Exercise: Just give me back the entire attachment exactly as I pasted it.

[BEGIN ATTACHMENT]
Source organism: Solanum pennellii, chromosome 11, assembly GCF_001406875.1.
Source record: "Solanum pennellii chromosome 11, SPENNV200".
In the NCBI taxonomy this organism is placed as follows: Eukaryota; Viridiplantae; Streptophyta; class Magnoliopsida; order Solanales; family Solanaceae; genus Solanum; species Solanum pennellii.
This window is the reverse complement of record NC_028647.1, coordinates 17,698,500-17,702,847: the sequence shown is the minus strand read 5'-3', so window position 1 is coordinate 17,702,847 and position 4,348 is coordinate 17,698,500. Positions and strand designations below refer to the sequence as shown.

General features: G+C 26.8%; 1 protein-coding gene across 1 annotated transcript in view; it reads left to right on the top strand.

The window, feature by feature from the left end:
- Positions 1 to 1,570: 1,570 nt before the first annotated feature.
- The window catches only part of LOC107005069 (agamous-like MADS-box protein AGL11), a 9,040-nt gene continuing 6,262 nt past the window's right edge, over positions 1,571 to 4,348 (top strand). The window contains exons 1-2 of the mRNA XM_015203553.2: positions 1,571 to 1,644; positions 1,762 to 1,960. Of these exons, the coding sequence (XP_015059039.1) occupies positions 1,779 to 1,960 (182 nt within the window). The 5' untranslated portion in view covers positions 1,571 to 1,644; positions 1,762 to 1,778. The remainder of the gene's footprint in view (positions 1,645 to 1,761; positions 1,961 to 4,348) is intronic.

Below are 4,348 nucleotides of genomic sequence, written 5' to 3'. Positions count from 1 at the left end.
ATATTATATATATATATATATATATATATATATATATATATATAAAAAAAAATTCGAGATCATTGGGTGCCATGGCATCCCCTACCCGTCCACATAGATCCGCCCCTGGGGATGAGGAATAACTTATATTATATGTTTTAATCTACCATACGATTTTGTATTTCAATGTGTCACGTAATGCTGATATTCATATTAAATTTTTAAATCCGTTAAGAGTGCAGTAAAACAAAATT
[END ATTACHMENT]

Source organism: Solanum pennellii, chromosome 11, assembly GCF_001406875.1.
Source record: "Solanum pennellii chromosome 11, SPENNV200".
In the NCBI taxonomy this organism is placed as follows: Eukaryota; Viridiplantae; Streptophyta; class Magnoliopsida; order Solanales; family Solanaceae; genus Solanum; species Solanum pennellii.
This window is the reverse complement of record NC_028647.1, coordinates 17,698,500-17,702,847: the sequence shown is the minus strand read 5'-3', so window position 1 is coordinate 17,702,847 and position 4,348 is coordinate 17,698,500. Positions and strand designations below refer to the sequence as shown.

General features: G+C 26.8%; 1 protein-coding gene across 1 annotated transcript in view; it reads left to right on the top strand.

The window, feature by feature from the left end:
- Positions 1 to 1,570: 1,570 nt before the first annotated feature.
- The window catches only part of LOC107005069 (agamous-like MADS-box protein AGL11), a 9,040-nt gene continuing 6,262 nt past the window's right edge, over positions 1,571 to 4,348 (top strand). The window contains exons 1-2 of the mRNA XM_015203553.2: positions 1,571 to 1,644; positions 1,762 to 1,960. Of these exons, the coding sequence (XP_015059039.1) occupies positions 1,779 to 1,960 (182 nt within the window). The 5' untranslated portion in view covers positions 1,571 to 1,644; positions 1,762 to 1,778. The remainder of the gene's footprint in view (positions 1,645 to 1,761; positions 1,961 to 4,348) is intronic.

Below are 4,348 nucleotides of genomic sequence, written 5' to 3'. Positions count from 1 at the left end.
ATATTATATATATATATATATATATATATATATATATATATATAAAAAAAAATTCGAGATCATTGGGTGCCATGGCATCCCCTACCCGTCCACATAGATCCGCCCCTGGGGATGAGGAATAACTTATATTATATGTTTTAATCTACCATACGATTTTGTATTTCAATGTGTCACGTAATGCTGATATTCATATTAAATTTTTAAATCCGTTAAGAGTGCAGTAAAACAAAATT